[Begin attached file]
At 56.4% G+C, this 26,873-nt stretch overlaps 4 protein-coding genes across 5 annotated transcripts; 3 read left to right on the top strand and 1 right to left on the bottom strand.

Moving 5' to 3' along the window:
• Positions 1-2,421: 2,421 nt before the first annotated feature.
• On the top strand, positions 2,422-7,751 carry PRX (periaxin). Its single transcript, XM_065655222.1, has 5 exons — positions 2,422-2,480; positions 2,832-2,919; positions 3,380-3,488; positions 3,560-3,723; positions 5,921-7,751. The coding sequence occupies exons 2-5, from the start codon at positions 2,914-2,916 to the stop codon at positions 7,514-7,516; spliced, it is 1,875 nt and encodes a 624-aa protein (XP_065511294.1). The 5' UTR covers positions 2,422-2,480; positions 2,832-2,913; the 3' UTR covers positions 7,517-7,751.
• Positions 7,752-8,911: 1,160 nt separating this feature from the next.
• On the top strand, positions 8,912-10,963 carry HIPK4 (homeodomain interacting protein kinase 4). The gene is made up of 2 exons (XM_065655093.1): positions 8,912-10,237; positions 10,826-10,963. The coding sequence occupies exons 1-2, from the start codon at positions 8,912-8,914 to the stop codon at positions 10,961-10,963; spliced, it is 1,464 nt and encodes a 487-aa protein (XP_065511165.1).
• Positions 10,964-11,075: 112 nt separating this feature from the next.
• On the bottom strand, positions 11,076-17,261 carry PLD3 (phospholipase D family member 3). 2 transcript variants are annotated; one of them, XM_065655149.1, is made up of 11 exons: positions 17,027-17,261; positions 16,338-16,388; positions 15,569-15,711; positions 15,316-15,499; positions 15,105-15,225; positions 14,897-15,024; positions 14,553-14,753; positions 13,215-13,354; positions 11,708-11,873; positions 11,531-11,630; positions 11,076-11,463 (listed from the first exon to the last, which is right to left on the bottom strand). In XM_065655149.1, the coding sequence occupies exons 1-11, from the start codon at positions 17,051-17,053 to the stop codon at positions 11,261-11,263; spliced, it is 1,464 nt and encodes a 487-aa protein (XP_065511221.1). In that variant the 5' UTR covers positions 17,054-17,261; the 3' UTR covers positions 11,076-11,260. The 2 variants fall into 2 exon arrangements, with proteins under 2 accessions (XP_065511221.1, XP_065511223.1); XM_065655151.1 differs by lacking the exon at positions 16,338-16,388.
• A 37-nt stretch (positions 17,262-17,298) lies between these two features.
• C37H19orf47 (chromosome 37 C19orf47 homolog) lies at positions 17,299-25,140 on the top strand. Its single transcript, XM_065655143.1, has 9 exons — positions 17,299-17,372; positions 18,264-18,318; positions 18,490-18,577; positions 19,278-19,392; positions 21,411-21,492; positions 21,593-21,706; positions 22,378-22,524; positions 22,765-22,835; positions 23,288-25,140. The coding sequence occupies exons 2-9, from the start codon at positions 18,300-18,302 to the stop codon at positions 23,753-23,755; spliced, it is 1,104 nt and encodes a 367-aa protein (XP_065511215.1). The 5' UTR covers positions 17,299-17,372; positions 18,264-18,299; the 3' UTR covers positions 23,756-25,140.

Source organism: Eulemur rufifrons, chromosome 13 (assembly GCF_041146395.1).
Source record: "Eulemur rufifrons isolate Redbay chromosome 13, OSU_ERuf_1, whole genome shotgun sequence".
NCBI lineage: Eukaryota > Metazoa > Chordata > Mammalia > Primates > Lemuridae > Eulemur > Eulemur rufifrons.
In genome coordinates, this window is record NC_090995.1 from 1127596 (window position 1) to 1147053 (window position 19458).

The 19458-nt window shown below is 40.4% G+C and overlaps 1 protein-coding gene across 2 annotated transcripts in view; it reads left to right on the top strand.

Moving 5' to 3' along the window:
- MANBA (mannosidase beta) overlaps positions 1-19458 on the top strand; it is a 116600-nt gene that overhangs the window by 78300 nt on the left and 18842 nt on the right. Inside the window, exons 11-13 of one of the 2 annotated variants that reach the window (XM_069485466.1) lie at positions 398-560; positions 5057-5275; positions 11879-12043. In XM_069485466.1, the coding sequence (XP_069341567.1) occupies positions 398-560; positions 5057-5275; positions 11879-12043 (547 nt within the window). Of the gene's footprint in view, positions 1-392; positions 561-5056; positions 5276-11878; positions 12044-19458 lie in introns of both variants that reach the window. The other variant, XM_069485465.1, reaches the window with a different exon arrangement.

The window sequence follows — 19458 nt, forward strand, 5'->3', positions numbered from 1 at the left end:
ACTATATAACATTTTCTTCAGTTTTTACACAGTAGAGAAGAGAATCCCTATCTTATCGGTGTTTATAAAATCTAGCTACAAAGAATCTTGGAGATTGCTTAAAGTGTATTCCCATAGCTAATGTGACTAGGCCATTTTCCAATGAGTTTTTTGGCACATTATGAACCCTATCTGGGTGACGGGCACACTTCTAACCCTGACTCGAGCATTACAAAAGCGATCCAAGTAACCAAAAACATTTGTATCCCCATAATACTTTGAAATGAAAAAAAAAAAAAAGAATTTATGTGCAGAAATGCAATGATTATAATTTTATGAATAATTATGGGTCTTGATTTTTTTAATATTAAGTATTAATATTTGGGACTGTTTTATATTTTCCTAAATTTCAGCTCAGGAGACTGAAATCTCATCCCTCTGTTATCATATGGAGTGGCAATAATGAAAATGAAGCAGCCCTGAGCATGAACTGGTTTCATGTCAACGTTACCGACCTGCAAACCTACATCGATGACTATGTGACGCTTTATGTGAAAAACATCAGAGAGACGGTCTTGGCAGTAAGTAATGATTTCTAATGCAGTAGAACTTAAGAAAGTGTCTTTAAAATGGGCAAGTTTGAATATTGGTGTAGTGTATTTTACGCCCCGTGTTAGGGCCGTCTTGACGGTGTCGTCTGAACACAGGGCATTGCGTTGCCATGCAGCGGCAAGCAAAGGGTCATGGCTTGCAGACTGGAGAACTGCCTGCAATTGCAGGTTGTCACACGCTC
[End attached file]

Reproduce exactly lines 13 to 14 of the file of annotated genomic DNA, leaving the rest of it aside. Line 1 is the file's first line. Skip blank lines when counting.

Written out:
NCBI lineage: Eukaryota > Metazoa > Chordata > Mammalia > Primates > Lemuridae > Eulemur > Eulemur rufifrons.
In genome coordinates, this window is record NC_090995.1 from 1127596 (window position 1) to 1147053 (window position 19458).